On July 20, 2022, the Iowa Court of Appeals affirmed that a farmland owner’s Uniform Commercial Code (UCC) filing listing a farm tenant’s crops as collateral did not constitute “tortious conduct.” The farm tenant claimed that the UCC financing statement was false and interfered with his ability to obtain a loan after the lease terminated. The court disagreed with the tenant, instead finding that there was no genuine issue of material fact that the filing was false or that it caused the tenant’s injuries.
On June 29, 2022, the Iowa Court of Appeals affirmed the dismissal of a negligence lawsuit against a title company. The title company prepared an abstract for a sale of land, but failed to identify a sewer easement. Although the title company made an error, the Court of Appeals held that this mistake was not the proximate cause of the buyer’s alleged injury.
On June 15, 2022, the Iowa Court of Appeals determined the primary beneficiary of a $3.5 million individual retirement account (IRA). Before passing away, the decedent opened an IRA and executed a beneficiary designation form. The court affirmed that the form was not ambiguous and clearly showed the decedent’s intent to name his wife as the primary beneficiary of the IRA.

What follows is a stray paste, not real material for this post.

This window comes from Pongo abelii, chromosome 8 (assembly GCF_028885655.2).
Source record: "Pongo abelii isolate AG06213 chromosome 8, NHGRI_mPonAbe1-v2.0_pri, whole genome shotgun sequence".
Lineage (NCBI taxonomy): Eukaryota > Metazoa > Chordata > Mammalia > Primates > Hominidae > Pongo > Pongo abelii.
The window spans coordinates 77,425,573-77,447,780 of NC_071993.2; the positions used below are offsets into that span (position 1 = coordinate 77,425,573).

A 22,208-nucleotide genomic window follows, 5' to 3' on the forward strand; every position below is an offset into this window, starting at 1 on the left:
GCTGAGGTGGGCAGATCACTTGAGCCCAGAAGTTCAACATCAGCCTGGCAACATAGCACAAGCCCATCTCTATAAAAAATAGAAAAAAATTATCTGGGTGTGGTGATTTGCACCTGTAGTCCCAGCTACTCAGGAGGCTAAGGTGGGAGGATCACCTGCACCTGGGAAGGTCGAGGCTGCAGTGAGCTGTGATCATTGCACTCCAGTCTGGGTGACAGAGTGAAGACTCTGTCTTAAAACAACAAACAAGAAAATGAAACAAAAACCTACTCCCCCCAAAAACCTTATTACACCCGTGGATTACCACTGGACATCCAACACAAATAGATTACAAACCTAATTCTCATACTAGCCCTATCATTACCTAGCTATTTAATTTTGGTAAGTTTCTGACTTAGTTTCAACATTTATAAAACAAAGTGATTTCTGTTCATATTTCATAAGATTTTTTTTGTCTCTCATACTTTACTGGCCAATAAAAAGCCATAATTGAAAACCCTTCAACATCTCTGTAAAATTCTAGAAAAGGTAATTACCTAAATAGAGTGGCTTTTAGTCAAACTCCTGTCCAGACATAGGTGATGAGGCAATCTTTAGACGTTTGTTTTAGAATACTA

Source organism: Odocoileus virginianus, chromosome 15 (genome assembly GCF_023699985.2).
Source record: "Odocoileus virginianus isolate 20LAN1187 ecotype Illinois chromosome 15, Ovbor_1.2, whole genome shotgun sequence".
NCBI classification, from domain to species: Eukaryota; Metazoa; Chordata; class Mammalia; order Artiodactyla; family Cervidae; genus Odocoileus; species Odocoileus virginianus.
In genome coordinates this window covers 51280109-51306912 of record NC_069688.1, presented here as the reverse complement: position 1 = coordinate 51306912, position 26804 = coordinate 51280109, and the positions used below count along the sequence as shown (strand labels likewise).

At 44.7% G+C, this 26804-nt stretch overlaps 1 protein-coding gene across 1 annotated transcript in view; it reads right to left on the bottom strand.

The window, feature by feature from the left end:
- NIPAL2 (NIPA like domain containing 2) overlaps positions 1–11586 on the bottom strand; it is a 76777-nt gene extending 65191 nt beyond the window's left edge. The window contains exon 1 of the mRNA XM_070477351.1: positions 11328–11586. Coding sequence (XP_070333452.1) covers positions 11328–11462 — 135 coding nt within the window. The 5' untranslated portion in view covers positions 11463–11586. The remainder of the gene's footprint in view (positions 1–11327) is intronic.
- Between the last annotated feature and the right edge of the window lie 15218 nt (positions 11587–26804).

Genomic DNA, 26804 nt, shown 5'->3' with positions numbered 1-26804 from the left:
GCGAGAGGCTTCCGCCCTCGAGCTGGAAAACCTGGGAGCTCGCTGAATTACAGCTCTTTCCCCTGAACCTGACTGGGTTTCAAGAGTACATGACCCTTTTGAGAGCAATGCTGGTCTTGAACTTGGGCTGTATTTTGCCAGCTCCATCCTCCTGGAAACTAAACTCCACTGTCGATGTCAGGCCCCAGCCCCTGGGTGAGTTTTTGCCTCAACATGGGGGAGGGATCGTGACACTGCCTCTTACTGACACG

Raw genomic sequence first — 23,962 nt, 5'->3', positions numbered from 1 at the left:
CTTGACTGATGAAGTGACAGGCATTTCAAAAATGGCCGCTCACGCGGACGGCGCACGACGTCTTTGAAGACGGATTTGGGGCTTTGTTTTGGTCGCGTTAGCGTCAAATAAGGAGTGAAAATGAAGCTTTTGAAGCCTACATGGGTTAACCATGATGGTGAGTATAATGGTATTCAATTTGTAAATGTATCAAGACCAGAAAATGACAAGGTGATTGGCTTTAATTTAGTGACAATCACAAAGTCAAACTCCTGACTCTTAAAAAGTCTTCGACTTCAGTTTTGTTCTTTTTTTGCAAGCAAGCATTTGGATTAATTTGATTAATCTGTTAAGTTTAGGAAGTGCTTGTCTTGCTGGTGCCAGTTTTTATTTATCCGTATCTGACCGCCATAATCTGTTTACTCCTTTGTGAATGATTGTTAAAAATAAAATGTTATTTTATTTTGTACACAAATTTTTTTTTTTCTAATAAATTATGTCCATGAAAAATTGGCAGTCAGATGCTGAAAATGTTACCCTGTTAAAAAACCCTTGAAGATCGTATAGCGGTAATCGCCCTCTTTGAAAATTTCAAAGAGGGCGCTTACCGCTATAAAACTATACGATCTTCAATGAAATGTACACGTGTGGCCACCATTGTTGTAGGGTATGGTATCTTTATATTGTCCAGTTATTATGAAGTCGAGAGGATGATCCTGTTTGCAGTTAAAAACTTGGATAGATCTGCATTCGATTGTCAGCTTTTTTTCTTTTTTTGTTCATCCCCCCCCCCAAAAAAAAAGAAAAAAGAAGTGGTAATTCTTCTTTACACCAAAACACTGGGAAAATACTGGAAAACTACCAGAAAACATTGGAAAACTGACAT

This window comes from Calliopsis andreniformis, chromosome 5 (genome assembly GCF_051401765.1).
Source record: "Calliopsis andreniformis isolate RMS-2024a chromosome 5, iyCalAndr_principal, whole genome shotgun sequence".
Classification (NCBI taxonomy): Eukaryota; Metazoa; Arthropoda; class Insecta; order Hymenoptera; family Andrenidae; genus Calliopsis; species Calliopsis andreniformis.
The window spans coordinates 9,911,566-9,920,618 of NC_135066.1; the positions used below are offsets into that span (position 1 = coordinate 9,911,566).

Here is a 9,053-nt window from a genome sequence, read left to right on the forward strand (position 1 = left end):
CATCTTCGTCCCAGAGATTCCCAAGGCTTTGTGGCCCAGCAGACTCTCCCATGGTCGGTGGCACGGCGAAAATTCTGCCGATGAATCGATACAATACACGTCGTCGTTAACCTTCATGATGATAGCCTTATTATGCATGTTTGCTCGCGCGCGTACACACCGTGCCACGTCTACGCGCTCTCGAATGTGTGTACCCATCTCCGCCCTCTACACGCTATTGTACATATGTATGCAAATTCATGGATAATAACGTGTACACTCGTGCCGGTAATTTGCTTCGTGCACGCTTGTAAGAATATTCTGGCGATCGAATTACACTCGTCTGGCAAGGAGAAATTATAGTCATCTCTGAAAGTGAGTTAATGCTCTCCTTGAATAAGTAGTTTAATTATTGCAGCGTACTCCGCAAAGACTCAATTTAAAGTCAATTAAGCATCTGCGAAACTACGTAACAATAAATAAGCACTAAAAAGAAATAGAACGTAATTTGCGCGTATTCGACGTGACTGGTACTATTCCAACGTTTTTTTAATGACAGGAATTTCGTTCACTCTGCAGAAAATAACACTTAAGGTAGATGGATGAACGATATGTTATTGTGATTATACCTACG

On July 20, 2022, the Iowa Court of Appeals affirmed that a surviving spouse inherited one-half of the deceased spouse’s interest in real property as well as the proportional share of the mortgage. The court held that the probate code does not give a surviving spouse a special privilege to inherit an unencumbered homestead at the expense of the other beneficiaries.
On June 29, 2022, the Iowa Court of Appeals issued an opinion involving a partition action and the subsequent assessment of attorney fees and costs. After three siblings filed a petition seeking a partition in kind against their other two siblings, the five siblings agreed to a partition in kind for the “heirs property” they owned as tenants in common. See Iowa Code § 651.1(5). Because the division was equitable and practicable, the Court of Appeals affirmed the referee’s recommendation. However, the court held that the district court erred in taxing all costs against the defendants.